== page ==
Flood victims sue State for lack of action on climate
A group of Baringo residents displaced by floods following the raging waters of Lake Baringo has sued the government for failing to take action to mitigate the adverse effects of climate change.
In the suit filed at the Environment and Lands Court in Kabarnet, the 66 residents claim that as a result of the government’s failure to integrate and mainstream climate change actions they have been rendered to abject poverty. The petitioners now want the High court to determine whether the government can be held accountable for the adverse effects of climate change and the environment, which have led to displacement and loss of their property. The 66 residents filed the case on behalf of the community living in Baringo through the Legal Advice Centre, Kituo Cha Sheria. “We urged the court to make a determination on whether Kenyans adversely affected by climate change as a result of alleged government’s failure to develop policy, take mitigation and adaptation measures are entitled to compensation,” the petitioners’ lawyer, ACORN Law Advocates LLP says.
They want the court to make the findings on grounds that the government’s failure, neglect, and refusal to integrate and mainstream climate change actions, their homes were submerged by raging floods from Lake Baringo leading to massive loss of their property.
Court papers show that the petitioners were forced to migrate to other areas having lost their homes and property including livestock. The 66 residents filed the case on behalf of the community living in Baringo through the Legal Advice Centre- Kituo Cha Sheria. They further claim that over the past decade the Lake has doubled in size and displaced them due to rising waters tied to climate change, the government is yet to take any action including a policy intervention.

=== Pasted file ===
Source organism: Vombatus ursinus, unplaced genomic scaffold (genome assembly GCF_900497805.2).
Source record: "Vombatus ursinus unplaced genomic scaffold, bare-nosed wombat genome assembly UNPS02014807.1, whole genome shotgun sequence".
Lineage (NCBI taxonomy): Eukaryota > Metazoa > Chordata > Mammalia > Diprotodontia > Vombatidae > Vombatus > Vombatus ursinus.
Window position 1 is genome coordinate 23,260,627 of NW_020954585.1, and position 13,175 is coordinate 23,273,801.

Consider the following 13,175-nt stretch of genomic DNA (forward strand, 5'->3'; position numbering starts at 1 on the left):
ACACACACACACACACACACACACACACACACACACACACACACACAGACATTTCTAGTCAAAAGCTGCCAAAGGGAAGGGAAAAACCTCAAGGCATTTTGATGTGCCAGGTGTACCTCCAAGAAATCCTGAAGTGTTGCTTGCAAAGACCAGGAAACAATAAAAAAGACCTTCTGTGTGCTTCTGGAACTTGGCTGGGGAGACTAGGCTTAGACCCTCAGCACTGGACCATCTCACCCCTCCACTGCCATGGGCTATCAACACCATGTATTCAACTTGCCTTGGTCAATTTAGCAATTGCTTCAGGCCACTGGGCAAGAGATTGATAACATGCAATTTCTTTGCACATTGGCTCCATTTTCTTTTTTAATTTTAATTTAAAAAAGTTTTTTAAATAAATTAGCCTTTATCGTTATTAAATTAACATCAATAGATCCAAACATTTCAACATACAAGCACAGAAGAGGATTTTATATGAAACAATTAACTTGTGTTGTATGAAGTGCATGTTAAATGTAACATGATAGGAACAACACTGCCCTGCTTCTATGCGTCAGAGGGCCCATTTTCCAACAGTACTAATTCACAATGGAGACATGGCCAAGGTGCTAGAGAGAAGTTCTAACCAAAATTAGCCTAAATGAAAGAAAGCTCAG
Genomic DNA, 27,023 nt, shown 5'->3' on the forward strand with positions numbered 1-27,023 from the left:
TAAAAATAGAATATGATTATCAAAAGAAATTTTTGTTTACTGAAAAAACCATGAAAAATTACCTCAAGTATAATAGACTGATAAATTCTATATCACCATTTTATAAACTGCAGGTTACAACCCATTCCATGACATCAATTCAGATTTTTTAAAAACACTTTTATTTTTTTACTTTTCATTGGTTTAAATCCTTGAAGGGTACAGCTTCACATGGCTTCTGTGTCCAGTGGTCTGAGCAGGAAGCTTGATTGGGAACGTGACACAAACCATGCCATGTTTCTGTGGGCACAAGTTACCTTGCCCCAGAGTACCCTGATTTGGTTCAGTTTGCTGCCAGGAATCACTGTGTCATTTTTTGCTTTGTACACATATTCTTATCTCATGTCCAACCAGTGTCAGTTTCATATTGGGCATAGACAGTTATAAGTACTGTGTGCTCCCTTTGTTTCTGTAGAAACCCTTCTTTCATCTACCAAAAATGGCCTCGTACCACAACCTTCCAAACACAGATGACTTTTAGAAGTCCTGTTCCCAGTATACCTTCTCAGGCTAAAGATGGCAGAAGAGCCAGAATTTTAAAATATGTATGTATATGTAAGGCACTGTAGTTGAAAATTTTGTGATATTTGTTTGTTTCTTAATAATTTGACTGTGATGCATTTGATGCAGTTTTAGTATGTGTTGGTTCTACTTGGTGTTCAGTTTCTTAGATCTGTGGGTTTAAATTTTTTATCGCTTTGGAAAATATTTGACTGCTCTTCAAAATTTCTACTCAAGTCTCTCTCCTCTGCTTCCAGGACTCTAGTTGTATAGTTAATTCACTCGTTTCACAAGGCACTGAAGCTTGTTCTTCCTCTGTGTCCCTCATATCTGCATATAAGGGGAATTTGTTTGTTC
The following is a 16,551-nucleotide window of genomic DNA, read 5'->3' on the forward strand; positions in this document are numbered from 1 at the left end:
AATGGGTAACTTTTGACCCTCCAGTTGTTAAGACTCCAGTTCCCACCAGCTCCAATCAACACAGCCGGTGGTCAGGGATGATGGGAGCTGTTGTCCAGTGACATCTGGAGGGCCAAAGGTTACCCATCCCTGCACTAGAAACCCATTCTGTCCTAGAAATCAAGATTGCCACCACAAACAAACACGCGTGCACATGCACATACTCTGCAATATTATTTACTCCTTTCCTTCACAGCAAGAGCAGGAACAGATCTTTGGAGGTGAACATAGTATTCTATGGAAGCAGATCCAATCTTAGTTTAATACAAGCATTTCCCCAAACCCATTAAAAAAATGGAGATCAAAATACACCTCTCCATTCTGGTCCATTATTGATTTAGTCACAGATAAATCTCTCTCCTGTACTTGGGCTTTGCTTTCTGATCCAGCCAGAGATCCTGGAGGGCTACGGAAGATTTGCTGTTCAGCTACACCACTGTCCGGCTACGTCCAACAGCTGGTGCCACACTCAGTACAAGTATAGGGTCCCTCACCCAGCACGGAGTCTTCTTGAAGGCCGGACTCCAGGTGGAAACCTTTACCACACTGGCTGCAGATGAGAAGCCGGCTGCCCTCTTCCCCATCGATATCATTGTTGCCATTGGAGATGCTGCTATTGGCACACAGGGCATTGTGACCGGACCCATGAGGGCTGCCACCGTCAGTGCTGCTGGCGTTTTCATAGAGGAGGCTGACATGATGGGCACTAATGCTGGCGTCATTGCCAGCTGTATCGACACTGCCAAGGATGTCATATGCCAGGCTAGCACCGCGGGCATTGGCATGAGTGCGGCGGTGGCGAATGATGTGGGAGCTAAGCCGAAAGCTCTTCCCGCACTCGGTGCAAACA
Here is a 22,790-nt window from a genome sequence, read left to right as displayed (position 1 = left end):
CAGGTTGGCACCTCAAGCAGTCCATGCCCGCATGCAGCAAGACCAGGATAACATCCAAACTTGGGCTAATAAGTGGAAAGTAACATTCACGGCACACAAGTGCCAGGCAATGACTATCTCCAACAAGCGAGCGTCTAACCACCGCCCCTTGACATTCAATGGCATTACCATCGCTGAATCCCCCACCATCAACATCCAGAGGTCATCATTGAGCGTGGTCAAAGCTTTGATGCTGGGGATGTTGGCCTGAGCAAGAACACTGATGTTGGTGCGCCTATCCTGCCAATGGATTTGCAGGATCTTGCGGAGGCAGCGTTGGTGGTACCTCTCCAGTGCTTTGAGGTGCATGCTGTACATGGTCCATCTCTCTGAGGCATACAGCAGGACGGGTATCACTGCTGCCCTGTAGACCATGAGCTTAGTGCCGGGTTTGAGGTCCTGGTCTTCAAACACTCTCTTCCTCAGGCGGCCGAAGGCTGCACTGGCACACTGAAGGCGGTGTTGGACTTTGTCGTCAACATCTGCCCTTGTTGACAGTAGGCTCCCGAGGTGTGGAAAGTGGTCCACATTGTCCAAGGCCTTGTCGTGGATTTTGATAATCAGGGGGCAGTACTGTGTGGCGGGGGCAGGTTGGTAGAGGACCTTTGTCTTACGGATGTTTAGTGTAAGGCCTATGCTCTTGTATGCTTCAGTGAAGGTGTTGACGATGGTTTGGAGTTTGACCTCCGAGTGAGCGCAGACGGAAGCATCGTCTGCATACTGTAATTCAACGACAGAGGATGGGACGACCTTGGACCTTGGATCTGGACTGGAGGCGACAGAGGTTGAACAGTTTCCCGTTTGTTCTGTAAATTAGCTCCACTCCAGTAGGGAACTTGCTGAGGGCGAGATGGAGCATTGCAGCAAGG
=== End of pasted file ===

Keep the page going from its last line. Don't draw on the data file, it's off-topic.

“Entities responsible for putting in place relevant climate change policies to guarantee the right to a clean and healthy environment failed, refused and or neglected to do so,” they claim.
“Through their acts of omission and commission, the government and its agencies have exposed the Petitioners to the risk of contracting water-borne diseases including malaria, cholera, typhoid, dysentery and amoeba as well respiratory infections because of the cold,” they add.
The lawyers state that the fast-rising waters increasingly became a menace under the watch of the government and State agencies such as the National Environment Management Authority and the Ministry of Environment and Forestry.
“The government has discriminated against the petitioners by failing, refusing, and neglecting to rehabilitate, relocate and restore infrastructure damaged by floods such as roads, schools, dispensaries and health centres. Also damaged were police stations, electricity supply, water supply, agricultural fields and grazing areas, recreational areas and churches,” reads the court papers.
This is contrary to Article 27 of the Constitution of Kenya which guarantees the Petitioners the right to equal protection and equal benefit of the law,” they add.
Besides being displaced and losing properties, the petitioners say the expanding lake brought in crocodiles and hippos. This threatened their security and disrupted the education of the school-going children.
The petitioners are members of marginalized groups and they have since lost ancestral lands and grazing fields.
They are seeking several orders including to have the case referred to Chief Justice Martha Koome to appoint a three-judge bench to determine the dispute on grounds that it raises novel issues on climate change law.
The petitioners are however seeking declarations including an order for compensation for general damages for climate damage, negative impacts on their health and environment and dereliction of their statutory and constitutional obligations.
They also want an order for compensation for lost and submerged ancestral lands.
Further, they are seeking an order directing the Ministry and NEMA to conduct climate change scenarios and develop corresponding policy responses on how climate and environment changes will affect human population, infrastructure, the environment, the economy and the Kenyan society as a whole.